This is one of the artificial sweeteners known as a sugar alcohol, even though it doesn’t contain sugar or alcohol. Erythritol does occur naturally in some fruits, but the version that’s commonly used as a sweetener is artificial, not natural. The FDA approved its use in food about twenty years ago, and you’ll see it as an ingredient in all sorts of zero-calorie foods and beverages.
Sugar alcohols are known for causing digestive issues, but erythritol is one of the “better” ones. Some people may experience gas, cramping, bloating or diarrhea after consuming it, but most don’t.
Unlike sugar and some substitutes, erythritol does not affect blood sugar or insulin levels because the body excretes it quickly. That’s made it a favorite for use in products made for diabetics. It’s both low-calorie and low-carb.
Erythritol is sweet, but not overly sweet, and it has no strong aftertaste. That’s why it’s often mixed with sweeteners like stevia and monk fruit, since those alternatives are so sweet that just a very small amount is needed to sweeten beverages. The erythritol provides both added sweetness and, more importantly, bulk.
Some varieties of Prymal creamer also contain added erythritol in addition to Ketosweet.
Stevia leaf extract
Stevia is a natural sugar substitute, derived from the leaf of the stevia plant native to South America. The sweetener is described as non-nutritive, meaning it contains few or no calories (stevia is actually calorie-free) and no important nutrients. However, it’s one of the few non-nutritive sweeteners that is natural and not artificially-produced.
Stevia is extremely sweet, 200-300 times more sweet than sugar. So only a tiny bit is needed to produce the sweetening effect of sugar or other natural sugars like honey. As we’ve just mentioned, that’s why other sweeteners like erythritol are often added to it; for instance, a “packet of stevia” would be so small that it would be difficult to handle or store.
There’s one other reason why stevia is “diluted” – it has an aftertaste that many people find to be bitter. Adding a sugar alcohol like erythritol can hide that aftertaste.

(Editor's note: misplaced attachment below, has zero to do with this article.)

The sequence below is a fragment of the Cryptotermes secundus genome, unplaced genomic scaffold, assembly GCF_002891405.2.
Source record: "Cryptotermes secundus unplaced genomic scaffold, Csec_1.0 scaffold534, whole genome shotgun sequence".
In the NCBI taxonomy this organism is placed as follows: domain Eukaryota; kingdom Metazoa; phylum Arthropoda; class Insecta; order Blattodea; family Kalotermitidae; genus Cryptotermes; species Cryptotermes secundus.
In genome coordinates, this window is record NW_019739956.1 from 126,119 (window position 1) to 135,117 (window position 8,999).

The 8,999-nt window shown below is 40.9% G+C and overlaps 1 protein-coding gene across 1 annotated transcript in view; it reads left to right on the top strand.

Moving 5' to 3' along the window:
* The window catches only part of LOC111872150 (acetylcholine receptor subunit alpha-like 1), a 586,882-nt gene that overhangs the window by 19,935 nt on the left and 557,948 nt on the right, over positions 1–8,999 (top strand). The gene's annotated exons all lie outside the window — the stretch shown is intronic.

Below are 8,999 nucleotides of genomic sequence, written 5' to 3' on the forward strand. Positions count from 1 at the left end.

Stevia is safe and approved by the FDA, but only in extract form. Like erythritol, it doesn’t affect blood sugar or insulin levels so it’s safe for diabetics to use, and it contains no carbs.
Monk fruit extract
Monk fruit sweetener is in the same general category as stevia: non-nutrient, zero calories, zero carbohydrates, and safe for diabetics. It comes from the juice of – you guessed it – the monk fruit, native to southern Asia. This sweetener isn’t quite as sweet as stevia, but it’s close; one of the important differences is that it has almost no aftertaste.
There’s one other important difference between stevia and monk fruit extract: monk fruit sweetener appears to actually be good for you. It gets its sweetness from substances called mogrosides, which are antioxidants that can help prevent oxidative stress in the body. Oxidative stress is often an issue for diabetics, and it’s one of the major culprits in the development of illnesses like neurodegenerative diseases and cancer. That appears to make monk fruit sweetener a particularly good choice for diabetics.
OK, that makes Prymal coffee creamer sweet. What makes it creamy?
Traditional creamers use unhealthy hydrogenated oils or corn syrup to do the job. Instead, Prymal combines coconut oil and organic coconut milk powder as the base of its creamer, and then adds healthy medium-chain triglycerides (MCTs) separately.